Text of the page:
These plans would certainly give the borrower a chance to recover and also ensure that the lender gets back what they are owed (and then some in the case of increasing the term). Everyone should be happy. There should be no dismissal of financial responsibilities but rather a modification of loan terms to suit the new borrowers situation. The loan modification process needs to be streamlined and standardized across the industry to ensure a rapid and simple process for all. But again, not all will qualify for modification but the reasons (for not qualifying) will be clearly defined so ther is no ambiguity or misunderstanding.
These articles tend to polarize commenter's into two groups. One group representing the people struggling to keep their mortgage paid and to stay in their house (or have already lost their house) and understandably are so enraged at everyone and anyone related to the RE or mortgage industry.....or you have the (majority) of people who are working hard to pay their mortgage and as much as they do have sympathy for the people at risk of foreclosure (or have suffered a foreclosure) due to legitimate hardship, they have no sympathy, and even obvious anger, towards those that have defaulted on their financial commitments due to less than legitimate hardships and are contributing to the financial distress we are all suffering whether they realize it or not.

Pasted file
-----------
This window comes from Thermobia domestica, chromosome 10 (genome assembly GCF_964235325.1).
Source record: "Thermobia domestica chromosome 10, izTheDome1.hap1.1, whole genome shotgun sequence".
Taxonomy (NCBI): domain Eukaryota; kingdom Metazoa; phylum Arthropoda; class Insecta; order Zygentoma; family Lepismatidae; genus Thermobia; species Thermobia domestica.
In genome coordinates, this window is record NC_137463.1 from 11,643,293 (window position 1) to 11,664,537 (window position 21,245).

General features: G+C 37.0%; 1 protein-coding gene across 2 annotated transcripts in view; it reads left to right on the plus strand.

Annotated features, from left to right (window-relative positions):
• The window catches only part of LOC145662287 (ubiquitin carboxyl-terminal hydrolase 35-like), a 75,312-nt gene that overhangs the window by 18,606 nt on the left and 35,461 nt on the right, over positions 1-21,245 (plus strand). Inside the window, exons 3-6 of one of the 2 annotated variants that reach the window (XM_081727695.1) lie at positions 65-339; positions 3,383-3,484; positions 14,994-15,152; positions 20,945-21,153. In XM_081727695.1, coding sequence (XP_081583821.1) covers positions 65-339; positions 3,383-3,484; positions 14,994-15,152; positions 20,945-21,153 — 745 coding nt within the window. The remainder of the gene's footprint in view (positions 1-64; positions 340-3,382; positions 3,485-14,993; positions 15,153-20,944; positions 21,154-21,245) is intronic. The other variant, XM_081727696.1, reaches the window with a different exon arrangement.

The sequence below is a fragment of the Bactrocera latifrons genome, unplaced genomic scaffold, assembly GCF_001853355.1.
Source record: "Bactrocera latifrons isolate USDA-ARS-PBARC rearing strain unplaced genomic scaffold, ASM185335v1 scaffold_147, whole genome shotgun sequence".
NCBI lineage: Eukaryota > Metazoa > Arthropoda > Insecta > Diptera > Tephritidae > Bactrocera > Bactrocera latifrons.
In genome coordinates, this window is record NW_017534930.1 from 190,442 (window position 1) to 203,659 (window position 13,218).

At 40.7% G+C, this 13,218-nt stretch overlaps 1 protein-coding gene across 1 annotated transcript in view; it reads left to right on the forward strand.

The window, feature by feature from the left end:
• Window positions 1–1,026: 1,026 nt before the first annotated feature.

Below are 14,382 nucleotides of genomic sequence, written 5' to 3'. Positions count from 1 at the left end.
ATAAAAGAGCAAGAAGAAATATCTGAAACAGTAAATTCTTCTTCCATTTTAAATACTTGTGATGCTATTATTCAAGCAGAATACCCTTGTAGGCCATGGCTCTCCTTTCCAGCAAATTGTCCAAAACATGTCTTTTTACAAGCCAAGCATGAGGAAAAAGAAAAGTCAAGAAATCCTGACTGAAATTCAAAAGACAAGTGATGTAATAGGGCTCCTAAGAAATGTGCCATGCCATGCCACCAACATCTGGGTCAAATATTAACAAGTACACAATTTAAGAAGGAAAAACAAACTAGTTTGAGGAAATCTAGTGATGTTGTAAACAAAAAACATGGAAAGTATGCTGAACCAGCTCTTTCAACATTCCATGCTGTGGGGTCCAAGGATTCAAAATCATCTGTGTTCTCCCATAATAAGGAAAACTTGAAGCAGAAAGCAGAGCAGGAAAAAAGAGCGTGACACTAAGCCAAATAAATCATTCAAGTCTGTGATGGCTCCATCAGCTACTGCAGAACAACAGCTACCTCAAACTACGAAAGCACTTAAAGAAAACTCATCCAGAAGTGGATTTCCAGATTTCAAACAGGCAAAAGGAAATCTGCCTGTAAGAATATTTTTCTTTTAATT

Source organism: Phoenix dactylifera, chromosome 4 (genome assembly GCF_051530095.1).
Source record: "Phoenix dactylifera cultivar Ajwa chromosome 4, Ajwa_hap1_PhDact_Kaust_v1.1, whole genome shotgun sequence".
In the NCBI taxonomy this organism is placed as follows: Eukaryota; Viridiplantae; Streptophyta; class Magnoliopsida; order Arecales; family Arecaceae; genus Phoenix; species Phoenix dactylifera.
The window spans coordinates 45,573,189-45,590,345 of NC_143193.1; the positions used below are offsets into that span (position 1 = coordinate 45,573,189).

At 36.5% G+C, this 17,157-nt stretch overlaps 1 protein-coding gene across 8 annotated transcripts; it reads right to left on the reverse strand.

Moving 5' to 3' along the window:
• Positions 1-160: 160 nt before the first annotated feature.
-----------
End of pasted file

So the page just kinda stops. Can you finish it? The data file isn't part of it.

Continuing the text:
Unfortunately, many people have been laid off or their jobs cut and hours reduced and the though of these Banks not helping those previous borrowers is a joke. What needs to happen is not tighten standards but, allow those people who where homeowners to take over another loan that they can afford and get these foreclosed homes off the market. These banks should be looking at long term history and trying to stable the market than rather hold on to these homes. These banks and credit unions should be ashamed of themselves for not working with those past homeowners who have already proven themselves as being able to pay. The thought of these banks knowing that if your hours or job has been reduced than what makes them think that you are going to make payments on the income you had previously, doesn't it make sense to use current income. I have seen for myself how the banks and credit unions are tossing people and their kids out on the street because of this factor. Most now are renting dumps or living in apartments and for those seniors it is just not right after years living and paying your dues, it is just sick. The president is joke to because he should have made it (forced upon)(mandatory) to these banks and credit unions to help instead of giving them the option. The banks know they do not have to work with anyone and that is the sad thing, many are losing the battle against the mortgage companies and not until these home sit on the market for months and years they might get a common sense. Until the law is changed to include the primary home in BK and give the judges the authority this is not going to change. The president should be doing more to enforce these changes but, until this happens the market is going to hit rock bottom and than its going to be late. Lenders are not doing anything accept turning people away because they know they do not have to do a thing. Loan modification system does not work and many are rip offs because they have to be bonded in order to work and appoved by the court. Even with the assistance from the courts, the lenders still do not help and borrowers have proven lost job, cut in hours, hardship towards illness, and still it does not matter. I had a lender who told the borrowers to tell the governement to hurry up and provide letter on SS claim and their was nothing they could do and told them to pack up and tossed them out on the street, that is just not right even though they had lived in the place for 14 years and had stable income and never late, until medical issues. Just plain wrong